The Chatbot Will See You Now: How AI Is Changing Medicine
Posted by Richard on September 7, 2023
Artificial intelligence is unlikely to replace doctors or nurses — at least, not anytime soon. But in an industry that still runs mostly on time-consuming manual processes, AI breakthroughs are set to permanently change how clinicians do their jobs and how patients access care.
Already, generative AI is in use in some clinics and hospitals as a sort of smart digital assistant to automate routine tasks like clinical documentation, according to the New York Times. One Tennessee-based family physician estimates that he spends 20 minutes finishing documentation at the end of each day with the help of AI software that records and summarizes visits, compared to the two hours of extra work he tackled each night with manual documentation.
AI-powered chatbots that collect and analyze information from patients are also growing in popularity, according to Forbes. Digital health startup K Health’s technology converses with patients about their symptoms, checks that information against millions of other patients, delivers a summary with a list of possible diagnoses to a human clinician for official diagnosis and treatment, and documents the entire thing in the patient’s record. According to the company’s founder, more than 3.1 million patients have “seen” a doctor or nurse through the app so far for services like primary care, urgent care, some pediatric services, and chronic disease management.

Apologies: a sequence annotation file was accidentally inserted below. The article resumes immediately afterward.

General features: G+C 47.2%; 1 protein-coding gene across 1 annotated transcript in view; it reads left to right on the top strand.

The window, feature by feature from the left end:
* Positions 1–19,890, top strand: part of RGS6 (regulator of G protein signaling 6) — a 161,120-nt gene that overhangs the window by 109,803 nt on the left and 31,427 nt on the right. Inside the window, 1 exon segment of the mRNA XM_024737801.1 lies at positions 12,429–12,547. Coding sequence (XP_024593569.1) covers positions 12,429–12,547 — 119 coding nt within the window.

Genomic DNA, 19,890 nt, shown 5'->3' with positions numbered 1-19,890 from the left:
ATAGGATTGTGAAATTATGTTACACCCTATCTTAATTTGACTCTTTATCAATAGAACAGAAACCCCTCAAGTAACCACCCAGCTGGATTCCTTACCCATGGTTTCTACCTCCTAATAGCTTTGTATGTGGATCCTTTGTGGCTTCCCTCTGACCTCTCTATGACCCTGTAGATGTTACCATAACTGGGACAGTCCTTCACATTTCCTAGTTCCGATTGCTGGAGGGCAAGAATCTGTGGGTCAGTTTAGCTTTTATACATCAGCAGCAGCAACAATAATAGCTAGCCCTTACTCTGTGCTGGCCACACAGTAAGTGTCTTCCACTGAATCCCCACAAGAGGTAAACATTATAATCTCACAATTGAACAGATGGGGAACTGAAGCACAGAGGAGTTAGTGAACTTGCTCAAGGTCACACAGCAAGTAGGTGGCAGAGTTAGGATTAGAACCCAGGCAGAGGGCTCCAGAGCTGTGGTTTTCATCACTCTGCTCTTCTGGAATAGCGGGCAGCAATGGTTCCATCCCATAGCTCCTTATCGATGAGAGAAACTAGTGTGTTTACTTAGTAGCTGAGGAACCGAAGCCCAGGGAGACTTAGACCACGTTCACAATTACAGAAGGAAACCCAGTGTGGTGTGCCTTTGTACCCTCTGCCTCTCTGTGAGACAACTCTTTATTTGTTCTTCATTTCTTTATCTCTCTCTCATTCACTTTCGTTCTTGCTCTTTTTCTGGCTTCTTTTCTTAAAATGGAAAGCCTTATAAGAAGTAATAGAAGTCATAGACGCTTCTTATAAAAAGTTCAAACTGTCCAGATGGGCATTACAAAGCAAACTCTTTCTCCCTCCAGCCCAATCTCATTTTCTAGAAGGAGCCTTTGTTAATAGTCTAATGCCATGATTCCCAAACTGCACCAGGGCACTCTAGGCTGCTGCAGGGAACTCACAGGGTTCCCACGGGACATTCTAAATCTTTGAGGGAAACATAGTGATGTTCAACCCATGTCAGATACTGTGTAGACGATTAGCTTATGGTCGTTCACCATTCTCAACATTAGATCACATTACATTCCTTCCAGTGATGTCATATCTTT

While AI might provide a lifeline to overworked doctors and make it easy to access basic health information, some experts urge caution about using it as a diagnostic tool, according to Scientific American. Epidemiologist Andrew Beam of Harvard University is concerned about AI’s susceptibility to misinformation, while other physicians are concerned that it could be misused in medical education.
Chatbots are also prone to hallucinate new information, sometimes complete with references that don’t exist. In May 2023, one New York lawyer gained national attention after he submitted ChatGPT-generated research that included fake cases and bogus citations.